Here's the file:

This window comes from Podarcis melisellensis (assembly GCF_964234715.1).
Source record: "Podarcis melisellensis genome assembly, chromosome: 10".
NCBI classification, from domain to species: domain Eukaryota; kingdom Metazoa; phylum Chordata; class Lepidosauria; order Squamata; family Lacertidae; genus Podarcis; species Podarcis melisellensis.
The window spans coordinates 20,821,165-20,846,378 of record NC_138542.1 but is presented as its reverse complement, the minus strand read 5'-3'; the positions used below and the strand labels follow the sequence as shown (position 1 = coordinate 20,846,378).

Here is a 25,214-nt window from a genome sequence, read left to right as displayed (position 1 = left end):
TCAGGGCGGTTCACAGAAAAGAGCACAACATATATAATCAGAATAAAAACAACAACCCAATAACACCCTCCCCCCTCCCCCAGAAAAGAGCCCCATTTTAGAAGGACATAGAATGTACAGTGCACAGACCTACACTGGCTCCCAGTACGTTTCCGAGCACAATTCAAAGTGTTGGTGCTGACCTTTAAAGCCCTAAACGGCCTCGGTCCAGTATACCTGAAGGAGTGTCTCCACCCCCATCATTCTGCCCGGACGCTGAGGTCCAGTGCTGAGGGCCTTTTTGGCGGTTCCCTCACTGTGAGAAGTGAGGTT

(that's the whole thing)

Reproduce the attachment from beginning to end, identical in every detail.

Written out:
This window comes from Podarcis melisellensis (assembly GCF_964234715.1).
Source record: "Podarcis melisellensis genome assembly, chromosome: 10".
NCBI classification, from domain to species: domain Eukaryota; kingdom Metazoa; phylum Chordata; class Lepidosauria; order Squamata; family Lacertidae; genus Podarcis; species Podarcis melisellensis.
The window spans coordinates 20,821,165-20,846,378 of record NC_138542.1 but is presented as its reverse complement, the minus strand read 5'-3'; the positions used below and the strand labels follow the sequence as shown (position 1 = coordinate 20,846,378).

Here is a 25,214-nt window from a genome sequence, read left to right as displayed (position 1 = left end):
TCAGGGCGGTTCACAGAAAAGAGCACAACATATATAATCAGAATAAAAACAACAACCCAATAACACCCTCCCCCCTCCCCCAGAAAAGAGCCCCATTTTAGAAGGACATAGAATGTACAGTGCACAGACCTACACTGGCTCCCAGTACGTTTCCGAGCACAATTCAAAGTGTTGGTGCTGACCTTTAAAGCCCTAAACGGCCTCGGTCCAGTATACCTGAAGGAGTGTCTCCACCCCCATCATTCTGCCCGGACGCTGAGGTCCAGTGCTGAGGGCCTTTTTGGCGGTTCCCTCACTGTGAGAAGTGAGGTT